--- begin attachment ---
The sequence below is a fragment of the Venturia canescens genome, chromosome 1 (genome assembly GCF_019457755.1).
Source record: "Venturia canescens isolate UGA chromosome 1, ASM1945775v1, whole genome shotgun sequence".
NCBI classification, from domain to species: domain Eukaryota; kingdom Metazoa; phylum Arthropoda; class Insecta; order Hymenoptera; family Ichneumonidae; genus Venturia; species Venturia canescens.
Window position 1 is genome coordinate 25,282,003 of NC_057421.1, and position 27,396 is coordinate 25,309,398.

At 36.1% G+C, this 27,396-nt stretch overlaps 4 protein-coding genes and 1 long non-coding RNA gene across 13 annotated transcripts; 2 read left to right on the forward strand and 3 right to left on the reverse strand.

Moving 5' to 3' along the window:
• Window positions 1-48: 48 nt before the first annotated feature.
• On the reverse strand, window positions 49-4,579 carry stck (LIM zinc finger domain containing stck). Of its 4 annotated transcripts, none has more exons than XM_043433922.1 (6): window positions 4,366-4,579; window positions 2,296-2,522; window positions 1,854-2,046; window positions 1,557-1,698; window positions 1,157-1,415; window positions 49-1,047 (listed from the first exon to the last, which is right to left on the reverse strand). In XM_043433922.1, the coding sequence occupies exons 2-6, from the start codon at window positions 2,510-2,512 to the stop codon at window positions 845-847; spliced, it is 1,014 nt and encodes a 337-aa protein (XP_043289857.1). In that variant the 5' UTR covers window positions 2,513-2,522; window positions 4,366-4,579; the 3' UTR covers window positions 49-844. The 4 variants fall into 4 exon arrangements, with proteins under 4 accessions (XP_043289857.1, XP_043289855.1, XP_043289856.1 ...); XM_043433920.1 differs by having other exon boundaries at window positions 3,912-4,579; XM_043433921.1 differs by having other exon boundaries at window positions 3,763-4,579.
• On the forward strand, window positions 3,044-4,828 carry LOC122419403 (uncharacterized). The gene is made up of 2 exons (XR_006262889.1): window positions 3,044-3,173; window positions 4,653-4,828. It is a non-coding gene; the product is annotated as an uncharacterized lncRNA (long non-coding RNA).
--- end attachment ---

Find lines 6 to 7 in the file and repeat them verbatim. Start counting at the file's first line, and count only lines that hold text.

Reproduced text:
Moving 5' to 3' along the window:
• Window positions 1-48: 48 nt before the first annotated feature.